RG: So far there is improvement and a current ratio of 45 percent. We are still checking on company records especially in terms of compliance for those who have not been filing. If we discover you are not a going concern, the law establishing us gives us power to delist from our database. If we discover and write you first, second and third letter without reply, we now deem it that you are not a going concern and we delist you from our database. So far, the first batch we delisted were about nine thousand (9000) And in the second batch about thirty-five (35,000) totaling 44,000 firms delisted from our database and is still ongoing. Unfortunately, these companies are “briefcase” companies because when you check on the address given, you won’t find them. We are still compiling the list and before the end of this year you will see more delisted companies.
EC: What about the use of technology in your operations?
RG: You know the trend now is information technology(IT). You can’t do any online registration now as I told you without the use of IT. Our operations are ICT-based. As we speak anybody can register in both United States and United Kingdom without necessarily coming to Nigeria. You can file from anywhere in the world and you cannot do that if we are not ICT-based. The only challenge we have now have to do with old records that have not been captured. If you want to make a search on old records, you have to come to us physically. But we are doing all we can to upload them so that you can search without coming to us, and that would be done gradually in the coming months. If you ask us online, a Certified True Copy(CTC) would be made available to you and payment online.
EC: Any ongoing project to make the operations run smoothly?
RG: Yes, and they have to do with the online registration. We now have regulations and requirements which were not there before. The regulations are now online and anybody can go there and see our requirements. And by the presidential order, our fees and procedures are all online. If you go to our website you will know how long it will take you to register and get CTC when you apply for them. That is where we are heading to. And even if we are not able to get you at the stipulated time frame, we will equally let you know.
EC: When you have challenges, where do you turn to?
RG: I can confidently tell you that if I have challenges, I do not turn to anybody but inwards. The greatest problem here is staff cost. Sometimes, 80 percent of what we generate here goes to staff cost. And most times government would want to have some part of it. That is my greatest challenge. Before now government would ask us to give them 20 percent every month of what we generate, but now it has been shifted to end of the year which is a relief anyway. Before now government would take 80 percent and we keep 20 percent, but I can tell you that the situation is bad. Staff cost increase. Not necessarily employing people, but we pay for those promoted and increment for staff.
EC: If so are you looking up to government for more budgetary allocations?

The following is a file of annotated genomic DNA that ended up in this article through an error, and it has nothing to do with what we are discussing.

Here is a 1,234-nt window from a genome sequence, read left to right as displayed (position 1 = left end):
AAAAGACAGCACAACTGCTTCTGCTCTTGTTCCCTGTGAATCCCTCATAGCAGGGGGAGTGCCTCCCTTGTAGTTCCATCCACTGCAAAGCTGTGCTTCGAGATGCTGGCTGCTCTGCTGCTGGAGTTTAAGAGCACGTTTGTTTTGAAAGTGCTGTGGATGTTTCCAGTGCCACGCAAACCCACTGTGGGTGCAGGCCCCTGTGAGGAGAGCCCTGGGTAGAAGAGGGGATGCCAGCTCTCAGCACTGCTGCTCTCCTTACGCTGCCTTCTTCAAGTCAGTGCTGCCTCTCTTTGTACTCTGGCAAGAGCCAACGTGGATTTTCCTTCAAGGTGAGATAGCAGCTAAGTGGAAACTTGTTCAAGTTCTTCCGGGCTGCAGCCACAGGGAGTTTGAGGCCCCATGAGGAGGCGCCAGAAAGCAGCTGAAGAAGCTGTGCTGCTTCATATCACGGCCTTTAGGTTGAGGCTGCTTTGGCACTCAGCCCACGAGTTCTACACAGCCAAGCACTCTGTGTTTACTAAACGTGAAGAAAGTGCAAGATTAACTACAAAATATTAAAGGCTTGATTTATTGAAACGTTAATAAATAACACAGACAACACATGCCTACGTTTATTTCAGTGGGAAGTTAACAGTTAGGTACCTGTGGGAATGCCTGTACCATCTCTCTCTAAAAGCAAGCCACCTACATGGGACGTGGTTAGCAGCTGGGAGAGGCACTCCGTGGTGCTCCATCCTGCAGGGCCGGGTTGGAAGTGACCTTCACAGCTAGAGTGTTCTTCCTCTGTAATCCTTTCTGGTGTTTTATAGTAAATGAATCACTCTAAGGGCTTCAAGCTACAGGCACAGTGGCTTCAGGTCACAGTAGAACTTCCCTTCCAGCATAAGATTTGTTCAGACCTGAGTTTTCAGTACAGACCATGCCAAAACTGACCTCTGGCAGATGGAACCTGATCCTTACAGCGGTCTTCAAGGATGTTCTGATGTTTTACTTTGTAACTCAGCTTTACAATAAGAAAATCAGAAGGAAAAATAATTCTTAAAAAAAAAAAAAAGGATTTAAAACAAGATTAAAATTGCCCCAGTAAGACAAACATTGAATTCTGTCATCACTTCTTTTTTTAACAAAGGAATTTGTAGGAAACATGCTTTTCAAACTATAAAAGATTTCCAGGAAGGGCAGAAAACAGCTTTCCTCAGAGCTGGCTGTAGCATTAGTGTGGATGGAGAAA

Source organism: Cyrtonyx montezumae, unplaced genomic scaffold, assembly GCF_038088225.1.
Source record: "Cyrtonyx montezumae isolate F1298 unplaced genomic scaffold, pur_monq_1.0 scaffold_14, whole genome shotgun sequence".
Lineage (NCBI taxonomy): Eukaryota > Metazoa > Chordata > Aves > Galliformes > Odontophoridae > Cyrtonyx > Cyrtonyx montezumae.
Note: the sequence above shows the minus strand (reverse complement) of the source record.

RG: Not in that direction but looking inwards to see how we can generate more revenue to augment shortfalls.
EC: How have you been able to handle staff industrial actions?
RG: The staff industrial action is a long outstanding issue between the staff and management. In 2010, government increased salaries of public servants by over 53 percent. And we were asked to negotiate with our own staff. We negotiated and non-executive agreed to take 35 percent increase and executives got 10 percent and after board approval we started paying. Along the line, National Salaries, Wages and Income Commission came to inspect our books and raised exceptions, saying we are paying illegal salary because it was not approved by them. We explained that the government appointed Board gave approval and we started paying. They asked for the stoppage for us to apply for approval. We did but when the approval came, it was with a review. The approval came with 26 percent across board, meaning that other staff lost nine percent, while the executive gained by fifteen percent. That was the genesis of the problem. They took the problem to the presidency, but presidency insists it must be 26 percent. But we have been able to find our way this year and that is why we have peace now.
EC: what about staff welfare?
RG:Yes that is on. We have planned training for our staff. Some of these plans would be vigorously pursued and materialize in the coming year because we have big budget for that.
EC: Other matters of interest?
RG: As I earlier said we have to tidy up the issue of pilferage. Some of our documents are being pilfered and they need to be uploaded. Some customers would scan documents to go and practice people’s signatures. All these would be in the agenda so that all our operations would now be online and no hard copies again. When you ask for documents, we will tell you to go and pay and go ahead to print the CTC even in your office.
In addition, we now have what we call Public Search Window(PSW) as part of our ICT innovations. It will enable you search online whether a company is registered or not free of charge. Even the e-stamping we are using now is our own innovation. Previously you go to Federal Inland Revenue Service(FIRS) for stamp duties payments. The only thing we have not done now is to print certificate online but we direct you to collect from our office. In the future, we would make sure that with adequate security everyone will be able to print his or her certificates straight from the comfort of their office.